[edit] Early legendarium

In an earlier text in the Qenya Lexicon, the role of Meril-i-Turinqi was instead given to Erinti, at that time imagined as the Vala of love, music, beauty and purity who, like Meril in the later texts, lived in a korin of elms in the center of Tol Eressëa.[20]

[edit] Later legendarium

According to John Garth, the character of Galadriel from The Lord of the Rings might have been inspired by Meril-i-Turinqi.[21]

In one text from the later legendarium, the name Meril appears as the name of the wife of Felagund and the mother of Gil-galad.[22]

Notes

  1. Gwedhil Turlin was changed from Turlith to Turing to Turingwith to Gwethil Turingwith and then to the final form.

References

  1. J.R.R. Tolkien, Christopher Tolkien (ed.), The Book of Lost Tales Part One, "II. The Music of the Ainur", Commentary on the Link between The Cottage of Lost Play and The Music of the Ainur, pp. 51-2
  2. J.R.R. Tolkien, Christopher Tolkien (ed.), The Book of Lost Tales Part One, "VIII. The Tale of the Sun and Moon", p. 175
  3. 3.0 3.1 J.R.R. Tolkien, Christopher Tolkien (ed.), The Book of Lost Tales Part One, "IV. The Chaining of Melko", p. 95
  4. 4.0 4.1 J.R.R. Tolkien, Christopher Tolkien (ed.), The Book of Lost Tales Part One, "IV. The Chaining of Melko", pp. 96-7
  5. J.R.R. Tolkien, Christopher Tolkien (ed.), The Book of Lost Tales Part One, "II. The Music of the Ainur", Commentary on the Link between The Cottage of Lost Play and The Music of the Ainur, p. 50
  6. 6.0 6.1 J.R.R. Tolkien, Christopher Tolkien (ed.), The Book of Lost Tales Part One, "V. The Coming of the Elves and the Making of Kôr", p. 129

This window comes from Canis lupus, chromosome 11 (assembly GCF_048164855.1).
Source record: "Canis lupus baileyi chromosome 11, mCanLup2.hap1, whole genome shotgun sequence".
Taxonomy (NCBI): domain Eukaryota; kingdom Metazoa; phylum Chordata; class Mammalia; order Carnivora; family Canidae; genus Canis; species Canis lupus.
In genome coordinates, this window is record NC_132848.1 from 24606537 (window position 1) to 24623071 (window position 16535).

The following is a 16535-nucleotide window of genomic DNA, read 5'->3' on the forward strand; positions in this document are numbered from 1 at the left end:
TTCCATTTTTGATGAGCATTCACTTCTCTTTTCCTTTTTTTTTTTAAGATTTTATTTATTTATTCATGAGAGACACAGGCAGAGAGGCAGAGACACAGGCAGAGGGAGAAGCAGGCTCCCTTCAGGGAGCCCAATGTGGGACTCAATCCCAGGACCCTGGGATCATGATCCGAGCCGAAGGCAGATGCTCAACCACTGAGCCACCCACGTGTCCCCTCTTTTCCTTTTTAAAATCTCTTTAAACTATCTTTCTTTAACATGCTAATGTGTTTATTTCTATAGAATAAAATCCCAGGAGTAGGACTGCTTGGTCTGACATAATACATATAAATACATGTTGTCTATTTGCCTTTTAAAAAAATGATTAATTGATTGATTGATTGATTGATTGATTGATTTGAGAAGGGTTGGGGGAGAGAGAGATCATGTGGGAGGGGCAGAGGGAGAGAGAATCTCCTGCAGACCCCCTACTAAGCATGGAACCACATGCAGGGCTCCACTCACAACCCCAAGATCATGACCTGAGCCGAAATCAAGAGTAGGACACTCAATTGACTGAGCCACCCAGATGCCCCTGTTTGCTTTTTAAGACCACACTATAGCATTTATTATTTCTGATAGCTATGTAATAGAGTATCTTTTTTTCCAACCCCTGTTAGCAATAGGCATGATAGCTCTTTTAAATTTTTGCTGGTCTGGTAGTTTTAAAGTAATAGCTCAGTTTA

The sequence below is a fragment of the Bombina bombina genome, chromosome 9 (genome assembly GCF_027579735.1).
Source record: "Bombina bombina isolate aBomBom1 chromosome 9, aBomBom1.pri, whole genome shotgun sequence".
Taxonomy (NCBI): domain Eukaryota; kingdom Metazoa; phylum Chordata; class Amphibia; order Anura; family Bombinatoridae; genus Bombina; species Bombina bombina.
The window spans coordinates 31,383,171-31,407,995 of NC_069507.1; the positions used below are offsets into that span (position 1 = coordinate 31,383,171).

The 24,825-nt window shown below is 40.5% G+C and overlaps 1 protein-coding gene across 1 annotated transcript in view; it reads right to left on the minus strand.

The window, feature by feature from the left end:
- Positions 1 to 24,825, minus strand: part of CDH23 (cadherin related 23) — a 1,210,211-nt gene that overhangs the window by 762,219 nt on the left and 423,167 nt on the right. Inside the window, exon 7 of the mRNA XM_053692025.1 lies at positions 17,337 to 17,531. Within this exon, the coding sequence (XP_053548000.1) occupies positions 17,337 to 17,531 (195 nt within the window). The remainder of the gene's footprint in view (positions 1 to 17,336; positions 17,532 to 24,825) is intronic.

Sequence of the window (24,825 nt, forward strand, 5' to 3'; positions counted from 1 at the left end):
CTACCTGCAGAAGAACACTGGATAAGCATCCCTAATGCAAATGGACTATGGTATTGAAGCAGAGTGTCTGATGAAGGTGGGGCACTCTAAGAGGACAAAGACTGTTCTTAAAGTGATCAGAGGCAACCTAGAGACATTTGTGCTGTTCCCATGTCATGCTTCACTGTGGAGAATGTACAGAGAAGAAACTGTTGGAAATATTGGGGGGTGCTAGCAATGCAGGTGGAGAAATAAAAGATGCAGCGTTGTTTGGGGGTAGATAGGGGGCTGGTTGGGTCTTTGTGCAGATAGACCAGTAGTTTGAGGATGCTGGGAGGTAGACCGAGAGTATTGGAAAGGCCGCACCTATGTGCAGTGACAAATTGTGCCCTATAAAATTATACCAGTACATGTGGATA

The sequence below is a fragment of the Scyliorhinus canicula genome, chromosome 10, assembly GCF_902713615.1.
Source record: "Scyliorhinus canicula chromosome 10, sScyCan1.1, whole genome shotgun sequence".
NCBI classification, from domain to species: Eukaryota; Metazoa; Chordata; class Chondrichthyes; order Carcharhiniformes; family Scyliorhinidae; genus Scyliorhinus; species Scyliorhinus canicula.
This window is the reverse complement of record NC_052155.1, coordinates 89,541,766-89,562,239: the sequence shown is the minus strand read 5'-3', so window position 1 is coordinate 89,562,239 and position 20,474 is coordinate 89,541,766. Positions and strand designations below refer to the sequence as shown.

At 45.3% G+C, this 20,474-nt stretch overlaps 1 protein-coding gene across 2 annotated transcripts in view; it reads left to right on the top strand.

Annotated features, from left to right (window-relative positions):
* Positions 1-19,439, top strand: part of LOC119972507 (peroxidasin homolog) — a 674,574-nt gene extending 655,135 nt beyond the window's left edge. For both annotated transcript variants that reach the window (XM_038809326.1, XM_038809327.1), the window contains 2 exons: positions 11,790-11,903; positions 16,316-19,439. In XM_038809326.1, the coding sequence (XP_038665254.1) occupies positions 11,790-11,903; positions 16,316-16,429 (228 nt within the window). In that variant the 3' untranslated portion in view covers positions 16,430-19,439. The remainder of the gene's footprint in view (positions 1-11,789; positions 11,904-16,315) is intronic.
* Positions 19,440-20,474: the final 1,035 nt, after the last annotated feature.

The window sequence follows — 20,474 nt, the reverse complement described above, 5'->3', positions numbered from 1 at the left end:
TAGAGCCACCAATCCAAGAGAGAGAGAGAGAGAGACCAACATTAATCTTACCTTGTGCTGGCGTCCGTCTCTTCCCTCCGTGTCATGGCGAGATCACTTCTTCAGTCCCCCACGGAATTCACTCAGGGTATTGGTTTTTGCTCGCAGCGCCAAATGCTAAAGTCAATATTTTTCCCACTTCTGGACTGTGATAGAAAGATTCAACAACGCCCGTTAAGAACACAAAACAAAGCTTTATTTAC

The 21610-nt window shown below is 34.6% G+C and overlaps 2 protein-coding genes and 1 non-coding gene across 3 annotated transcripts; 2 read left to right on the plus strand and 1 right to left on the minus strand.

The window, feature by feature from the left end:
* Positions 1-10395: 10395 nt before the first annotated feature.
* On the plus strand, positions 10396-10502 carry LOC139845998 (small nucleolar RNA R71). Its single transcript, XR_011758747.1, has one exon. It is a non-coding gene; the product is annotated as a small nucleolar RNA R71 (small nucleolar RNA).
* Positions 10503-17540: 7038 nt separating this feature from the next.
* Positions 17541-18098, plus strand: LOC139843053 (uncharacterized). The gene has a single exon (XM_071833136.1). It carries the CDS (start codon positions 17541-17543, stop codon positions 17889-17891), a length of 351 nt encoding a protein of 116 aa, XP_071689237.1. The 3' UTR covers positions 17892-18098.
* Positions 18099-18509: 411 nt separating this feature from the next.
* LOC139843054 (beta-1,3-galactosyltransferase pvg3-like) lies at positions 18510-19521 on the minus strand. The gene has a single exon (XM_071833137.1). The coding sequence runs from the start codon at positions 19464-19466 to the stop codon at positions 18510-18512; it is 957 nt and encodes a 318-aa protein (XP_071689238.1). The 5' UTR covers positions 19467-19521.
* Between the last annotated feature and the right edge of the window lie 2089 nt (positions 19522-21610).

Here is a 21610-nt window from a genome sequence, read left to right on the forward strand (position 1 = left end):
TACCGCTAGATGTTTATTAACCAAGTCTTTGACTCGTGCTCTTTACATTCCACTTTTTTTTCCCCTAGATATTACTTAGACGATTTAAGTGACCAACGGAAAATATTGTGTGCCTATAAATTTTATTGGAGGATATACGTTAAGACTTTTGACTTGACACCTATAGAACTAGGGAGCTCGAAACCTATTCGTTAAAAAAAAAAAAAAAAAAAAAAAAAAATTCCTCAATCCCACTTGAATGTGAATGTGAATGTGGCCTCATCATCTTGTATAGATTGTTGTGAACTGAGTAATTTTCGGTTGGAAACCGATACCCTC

7. J.R.R. Tolkien, Christopher Tolkien (ed.), The Book of Lost Tales Part One, "I. The Cottage of Lost Play", p. 16
  8. J.R.R. Tolkien, Christopher Tolkien (ed.), The Book of Lost Tales Part One, "I. The Cottage of Lost Play", pp. 19-20
  9. J.R.R. Tolkien, Christopher Tolkien (ed.), The Book of Lost Tales Part One, "IV. The Chaining of Melko", p. 98
  10. J.R.R. Tolkien, Christopher Tolkien (ed.), The Book of Lost Tales Part One, "V. The Coming of the Elves and the Making of Kôr", p. 113
  11. J.R.R. Tolkien, Christopher Tolkien (ed.), The Book of Lost Tales Part Two, "III. The Fall of Gondolin", pp. 144-5
  12. J.R.R. Tolkien, Christopher Tolkien (ed.), The Book of Lost Tales Part Two, "VI. The History of Eriol or Ælfwine and the End of the Tales", outline 14, p. 294
  13. Paul Strack, "ᴱQ. Meril-i-Turinqi f.", Eldamo - An Elvish Lexicon (accessed 1 May 2022)
  14. J.R.R. Tolkien, "Qenyaqetsa: The Qenya Phonology and Lexicon", in Parma Eldalamberon XII (edited by Carl F. Hostetter, Christopher Gilson, Arden R. Smith, and Patrick H. Wynne), p. xx
  15. J.R.R. Tolkien, Christopher Tolkien (ed.), The Book of Lost Tales Part One, Appendix: Names in the Lost Tales – Part I, entry "Meril-i-Turinqi"
  16. 16.0 16.1 J.R.R. Tolkien, "I-Lam na-Ngoldathon: The Grammar and Lexicon of the Gnomish Tongue", in Parma Eldalamberon XI (edited by Christopher Gilson, Arden R. Smith, and Patrick H. Wynne), p. 46
  17. J.R.R. Tolkien, "The Alphabet of Rúmil & Early Noldorin Fragments", in Parma Eldalamberon XIII (edited by Carl F. Hostetter, Christopher Gilson, Arden R. Smith, Patrick H. Wynne, and Bill Welden), "Heraldic Devices of Tol Erethrin", p. 95
  18. J.R.R. Tolkien, "The Alphabet of Rúmil & Early Noldorin Fragments", in Parma Eldalamberon XIII (edited by Carl F. Hostetter, Christopher Gilson, Arden R. Smith, Patrick H. Wynne, and Bill Welden), "Early Chart of Names", p. 99
  19. J.R.R. Tolkien, "Sí Qente Feanor and Other Elvish Writings", in Parma Eldalamberon XV (edited by Christopher Gilson, Arden R. Smith, Patrick H. Wynne, and Bill Welden), "Names and Required Alterations", p. 7
  20. J.R.R. Tolkien, "Qenyaqetsa: The Qenya Phonology and Lexicon", in Parma Eldalamberon XII (edited by Carl F. Hostetter, Christopher Gilson, Arden R. Smith, and Patrick H. Wynne), p. 36
  21. John Garth, Tolkien and the Great War, "Part three", 12. Tol Withernon and Fladweth Amrod, p. 228
  22. J.R.R. Tolkien, Christopher Tolkien (ed.), The War of the Jewels, "Part Two. The Later Quenta Silmarillion: Of the Ruin of Beleriand and the Fall of Fingolfin (Chapter 15)", p. 242